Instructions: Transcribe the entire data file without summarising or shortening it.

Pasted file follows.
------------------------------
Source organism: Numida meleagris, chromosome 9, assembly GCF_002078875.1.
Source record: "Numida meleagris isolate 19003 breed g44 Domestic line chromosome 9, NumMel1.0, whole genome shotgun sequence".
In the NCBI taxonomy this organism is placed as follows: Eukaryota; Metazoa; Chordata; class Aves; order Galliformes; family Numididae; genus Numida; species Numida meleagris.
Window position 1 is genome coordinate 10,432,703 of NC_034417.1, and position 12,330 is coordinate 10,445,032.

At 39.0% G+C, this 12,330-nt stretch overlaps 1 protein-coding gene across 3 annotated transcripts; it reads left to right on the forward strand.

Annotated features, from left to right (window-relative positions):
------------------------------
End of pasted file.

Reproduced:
Source organism: Numida meleagris, chromosome 9, assembly GCF_002078875.1.
Source record: "Numida meleagris isolate 19003 breed g44 Domestic line chromosome 9, NumMel1.0, whole genome shotgun sequence".
In the NCBI taxonomy this organism is placed as follows: Eukaryota; Metazoa; Chordata; class Aves; order Galliformes; family Numididae; genus Numida; species Numida meleagris.
Window position 1 is genome coordinate 10,432,703 of NC_034417.1, and position 12,330 is coordinate 10,445,032.

At 39.0% G+C, this 12,330-nt stretch overlaps 1 protein-coding gene across 3 annotated transcripts; it reads left to right on the forward strand.

Annotated features, from left to right (window-relative positions):